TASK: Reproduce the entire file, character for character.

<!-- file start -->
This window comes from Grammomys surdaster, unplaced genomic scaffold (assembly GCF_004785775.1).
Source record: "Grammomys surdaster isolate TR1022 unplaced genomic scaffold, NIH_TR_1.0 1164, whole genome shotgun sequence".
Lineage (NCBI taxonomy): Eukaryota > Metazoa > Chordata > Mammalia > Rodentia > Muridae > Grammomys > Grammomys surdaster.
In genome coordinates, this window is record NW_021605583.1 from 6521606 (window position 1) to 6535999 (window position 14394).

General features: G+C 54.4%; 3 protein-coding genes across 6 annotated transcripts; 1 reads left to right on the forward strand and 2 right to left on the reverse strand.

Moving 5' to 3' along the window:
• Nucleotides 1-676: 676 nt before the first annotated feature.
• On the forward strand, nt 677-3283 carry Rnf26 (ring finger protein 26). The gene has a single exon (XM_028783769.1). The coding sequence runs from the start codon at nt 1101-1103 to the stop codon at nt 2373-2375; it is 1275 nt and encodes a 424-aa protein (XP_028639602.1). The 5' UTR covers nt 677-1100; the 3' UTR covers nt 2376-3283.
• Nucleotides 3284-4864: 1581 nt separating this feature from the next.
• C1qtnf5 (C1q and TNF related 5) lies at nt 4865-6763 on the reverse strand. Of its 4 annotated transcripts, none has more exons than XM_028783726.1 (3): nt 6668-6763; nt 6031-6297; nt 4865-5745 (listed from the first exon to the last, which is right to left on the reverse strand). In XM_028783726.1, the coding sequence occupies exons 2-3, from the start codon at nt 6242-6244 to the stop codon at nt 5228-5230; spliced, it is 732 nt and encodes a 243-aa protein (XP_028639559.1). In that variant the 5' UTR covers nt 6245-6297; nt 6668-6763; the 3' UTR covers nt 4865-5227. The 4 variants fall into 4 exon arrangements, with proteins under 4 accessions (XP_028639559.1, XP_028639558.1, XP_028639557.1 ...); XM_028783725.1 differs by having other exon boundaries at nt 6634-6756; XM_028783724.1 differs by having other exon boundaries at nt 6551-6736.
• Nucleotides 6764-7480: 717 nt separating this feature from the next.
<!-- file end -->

This window comes from Grammomys surdaster, unplaced genomic scaffold (assembly GCF_004785775.1).
Source record: "Grammomys surdaster isolate TR1022 unplaced genomic scaffold, NIH_TR_1.0 1164, whole genome shotgun sequence".
Lineage (NCBI taxonomy): Eukaryota > Metazoa > Chordata > Mammalia > Rodentia > Muridae > Grammomys > Grammomys surdaster.
In genome coordinates, this window is record NW_021605583.1 from 6521606 (window position 1) to 6535999 (window position 14394).

General features: G+C 54.4%; 3 protein-coding genes across 6 annotated transcripts; 1 reads left to right on the forward strand and 2 right to left on the reverse strand.

Moving 5' to 3' along the window:
• Nucleotides 1-676: 676 nt before the first annotated feature.
• On the forward strand, nt 677-3283 carry Rnf26 (ring finger protein 26). The gene has a single exon (XM_028783769.1). The coding sequence runs from the start codon at nt 1101-1103 to the stop codon at nt 2373-2375; it is 1275 nt and encodes a 424-aa protein (XP_028639602.1). The 5' UTR covers nt 677-1100; the 3' UTR covers nt 2376-3283.
• Nucleotides 3284-4864: 1581 nt separating this feature from the next.
• C1qtnf5 (C1q and TNF related 5) lies at nt 4865-6763 on the reverse strand. Of its 4 annotated transcripts, none has more exons than XM_028783726.1 (3): nt 6668-6763; nt 6031-6297; nt 4865-5745 (listed from the first exon to the last, which is right to left on the reverse strand). In XM_028783726.1, the coding sequence occupies exons 2-3, from the start codon at nt 6242-6244 to the stop codon at nt 5228-5230; spliced, it is 732 nt and encodes a 243-aa protein (XP_028639559.1). In that variant the 5' UTR covers nt 6245-6297; nt 6668-6763; the 3' UTR covers nt 4865-5227. The 4 variants fall into 4 exon arrangements, with proteins under 4 accessions (XP_028639559.1, XP_028639558.1, XP_028639557.1 ...); XM_028783725.1 differs by having other exon boundaries at nt 6634-6756; XM_028783724.1 differs by having other exon boundaries at nt 6551-6736.
• Nucleotides 6764-7480: 717 nt separating this feature from the next.